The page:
If you notice signs of drug or alcohol abuse (whether legal or illegal), it is a red flag that should not be ignored, especially if this is sudden behaviour for your teen.

8. They are taking dangerous risks
Teens who engage in dangerous activities and talk about doing life-threatening activities may be depressed and suicidal. The teen may be at a phase where they want to do something daring for them to “feel alive” or they may push the limits to hurt themselves or get closer to death.

9. They joke or talk about death
When a teen talks about death and dying and the conversation is out of the blue or not related to the current conversation, it is a serious warning sign that parents should be aware of. While the teen may be joking, it will not hurt to err on the side of caution.

10. They are giving away their things
Teens who are having suicidal thoughts will often give away their possessions. Regardless of how inexpensive an item is, if your teen is giving away their belongings or makes comments like “I want you to have this if I die”, it is a serious issue and typically means the teen is having thoughts of suicide and wants to ensure their possessions go to those who have significance to the item after their death.

It is extremely important to keep a close eye out for teen suicidal thoughts if your teen is depressed and withdrawn. Understanding teen depression is extremely important because it may look different from the commonly held beliefs about depression. For example, depression among teens may take the form of problems with grades, friends, sleep, or simply being cranky and irritable instead of being chronically sad or crying.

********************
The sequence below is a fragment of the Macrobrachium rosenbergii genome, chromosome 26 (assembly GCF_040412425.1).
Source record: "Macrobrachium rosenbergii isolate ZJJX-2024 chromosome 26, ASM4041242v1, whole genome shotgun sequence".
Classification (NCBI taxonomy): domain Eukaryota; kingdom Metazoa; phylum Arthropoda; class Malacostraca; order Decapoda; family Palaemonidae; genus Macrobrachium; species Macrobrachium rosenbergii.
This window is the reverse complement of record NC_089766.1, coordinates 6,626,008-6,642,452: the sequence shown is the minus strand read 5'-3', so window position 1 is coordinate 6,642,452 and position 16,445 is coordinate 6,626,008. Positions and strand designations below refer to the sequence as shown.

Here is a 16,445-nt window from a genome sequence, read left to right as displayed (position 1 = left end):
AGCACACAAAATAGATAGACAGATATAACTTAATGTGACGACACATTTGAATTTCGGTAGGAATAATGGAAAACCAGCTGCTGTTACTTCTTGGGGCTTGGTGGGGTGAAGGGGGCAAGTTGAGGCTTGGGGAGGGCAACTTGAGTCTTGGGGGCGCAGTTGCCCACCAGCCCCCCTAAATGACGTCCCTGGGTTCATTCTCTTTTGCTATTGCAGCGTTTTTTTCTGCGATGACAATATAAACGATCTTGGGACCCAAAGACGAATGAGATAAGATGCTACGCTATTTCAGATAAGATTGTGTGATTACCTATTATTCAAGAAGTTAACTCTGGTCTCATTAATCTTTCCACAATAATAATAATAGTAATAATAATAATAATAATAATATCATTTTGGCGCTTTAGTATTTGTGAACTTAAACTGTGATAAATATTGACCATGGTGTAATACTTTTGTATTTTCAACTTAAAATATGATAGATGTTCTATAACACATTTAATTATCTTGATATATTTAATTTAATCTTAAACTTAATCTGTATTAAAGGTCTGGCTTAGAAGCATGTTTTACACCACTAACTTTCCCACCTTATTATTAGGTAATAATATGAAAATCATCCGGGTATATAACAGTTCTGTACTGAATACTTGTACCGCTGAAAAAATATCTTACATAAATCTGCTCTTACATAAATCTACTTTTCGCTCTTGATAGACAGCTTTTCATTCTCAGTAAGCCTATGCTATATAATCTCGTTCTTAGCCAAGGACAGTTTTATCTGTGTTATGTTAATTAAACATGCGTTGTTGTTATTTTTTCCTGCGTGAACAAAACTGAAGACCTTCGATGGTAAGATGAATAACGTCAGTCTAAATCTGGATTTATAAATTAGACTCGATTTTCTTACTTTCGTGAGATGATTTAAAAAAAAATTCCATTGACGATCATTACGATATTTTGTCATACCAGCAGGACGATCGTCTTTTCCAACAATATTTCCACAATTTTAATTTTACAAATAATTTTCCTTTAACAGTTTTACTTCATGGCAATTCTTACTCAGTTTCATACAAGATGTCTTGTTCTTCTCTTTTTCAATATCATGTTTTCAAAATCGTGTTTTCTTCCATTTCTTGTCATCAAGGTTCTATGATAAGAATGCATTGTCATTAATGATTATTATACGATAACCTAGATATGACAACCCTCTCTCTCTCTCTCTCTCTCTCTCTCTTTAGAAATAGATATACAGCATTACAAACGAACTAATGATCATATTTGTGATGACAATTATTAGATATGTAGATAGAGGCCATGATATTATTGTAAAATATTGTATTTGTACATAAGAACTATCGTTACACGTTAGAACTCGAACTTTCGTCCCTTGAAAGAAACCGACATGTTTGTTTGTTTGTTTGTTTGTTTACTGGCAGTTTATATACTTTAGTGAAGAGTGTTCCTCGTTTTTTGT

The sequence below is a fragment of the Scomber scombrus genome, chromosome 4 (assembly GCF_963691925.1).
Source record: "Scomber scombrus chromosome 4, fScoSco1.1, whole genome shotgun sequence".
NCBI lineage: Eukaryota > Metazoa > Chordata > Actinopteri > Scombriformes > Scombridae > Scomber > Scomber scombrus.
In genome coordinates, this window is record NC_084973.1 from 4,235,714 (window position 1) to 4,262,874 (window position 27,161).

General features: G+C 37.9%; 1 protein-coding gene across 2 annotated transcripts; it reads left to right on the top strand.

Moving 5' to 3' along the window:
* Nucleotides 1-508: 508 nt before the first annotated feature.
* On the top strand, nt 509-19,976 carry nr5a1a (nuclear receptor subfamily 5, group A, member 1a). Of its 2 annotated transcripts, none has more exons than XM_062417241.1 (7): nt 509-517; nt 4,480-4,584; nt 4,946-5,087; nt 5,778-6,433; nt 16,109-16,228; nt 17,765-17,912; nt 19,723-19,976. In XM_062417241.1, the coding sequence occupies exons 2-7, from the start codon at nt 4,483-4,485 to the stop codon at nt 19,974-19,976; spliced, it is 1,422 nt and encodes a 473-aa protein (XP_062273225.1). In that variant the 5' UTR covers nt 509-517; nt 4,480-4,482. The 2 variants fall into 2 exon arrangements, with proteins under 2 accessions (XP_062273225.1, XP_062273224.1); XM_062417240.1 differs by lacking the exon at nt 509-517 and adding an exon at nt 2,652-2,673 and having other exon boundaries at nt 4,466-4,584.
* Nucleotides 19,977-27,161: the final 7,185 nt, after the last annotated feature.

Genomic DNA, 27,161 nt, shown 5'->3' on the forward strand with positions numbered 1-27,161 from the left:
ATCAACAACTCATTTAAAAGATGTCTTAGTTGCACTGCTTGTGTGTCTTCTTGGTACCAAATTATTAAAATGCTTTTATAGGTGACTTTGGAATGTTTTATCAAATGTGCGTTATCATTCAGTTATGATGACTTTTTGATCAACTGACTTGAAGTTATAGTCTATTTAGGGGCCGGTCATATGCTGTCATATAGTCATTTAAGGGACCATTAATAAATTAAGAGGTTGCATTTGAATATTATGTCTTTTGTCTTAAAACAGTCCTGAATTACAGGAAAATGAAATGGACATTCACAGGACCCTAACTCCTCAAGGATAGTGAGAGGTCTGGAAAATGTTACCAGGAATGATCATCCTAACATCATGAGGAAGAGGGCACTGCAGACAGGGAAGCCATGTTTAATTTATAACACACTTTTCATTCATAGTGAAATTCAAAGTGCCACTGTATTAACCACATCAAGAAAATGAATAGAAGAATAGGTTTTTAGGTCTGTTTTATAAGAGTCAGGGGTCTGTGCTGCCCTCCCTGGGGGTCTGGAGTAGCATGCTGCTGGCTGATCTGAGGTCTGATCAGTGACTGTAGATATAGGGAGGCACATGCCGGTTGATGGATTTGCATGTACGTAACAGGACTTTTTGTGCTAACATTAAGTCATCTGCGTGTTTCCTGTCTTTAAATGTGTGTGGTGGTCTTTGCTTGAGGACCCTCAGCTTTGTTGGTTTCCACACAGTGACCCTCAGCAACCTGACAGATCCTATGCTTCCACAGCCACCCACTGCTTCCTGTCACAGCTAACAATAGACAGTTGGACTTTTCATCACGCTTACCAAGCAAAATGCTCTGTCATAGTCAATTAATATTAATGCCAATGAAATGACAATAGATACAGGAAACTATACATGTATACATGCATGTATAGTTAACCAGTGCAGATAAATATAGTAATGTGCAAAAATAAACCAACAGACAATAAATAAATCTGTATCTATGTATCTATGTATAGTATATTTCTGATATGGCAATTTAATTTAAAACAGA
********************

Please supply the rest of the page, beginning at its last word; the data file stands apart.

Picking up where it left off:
Listen between the lines when your teen is talking. For example, saying they are tired or sleepy but have had a good night’s sleep. The single most important thing parents can do when they see any warning signs of teen suicidal thoughts is to support them. It is common for parents to be reluctant to ask their teens if they have been thinking about hurting themselves or if they are thinking about suicide. Some parents fear that by asking, they are going to plant the idea of suicide into their teen’s head.

As difficult as it may be, it is always a good idea to ask. Sometimes it is helpful to explain why you are asking. For example, you may say that you’ve noticed they have been talking a lot lately about wanting to be dead: “Have you been having thoughts of trying to hurt yourself?” Suicidal teens have often lost hope in life and feel as though what they are going through is impossible to overcome. If their parents show them that they will be there for them no matter what happens and that they will find hope again, it can be a significant help in preventing suicide.

You must try to keep the lines of communication open and express your support, concern, and love. If your teenager confides in you, show them that you take these concerns seriously. In most situations, a fight with a friend may not seem like a big deal to you, but for a teenager, it can feel consuming and overwhelming. It is important to not minimize or discount what your teenager is going through, because this may increase their sense of hopelessness. If your teen does not feel comfortable talking with you, suggest someone more neutral, such as another relative, a school counsellor, a member of the clergy, or your teen’s physician.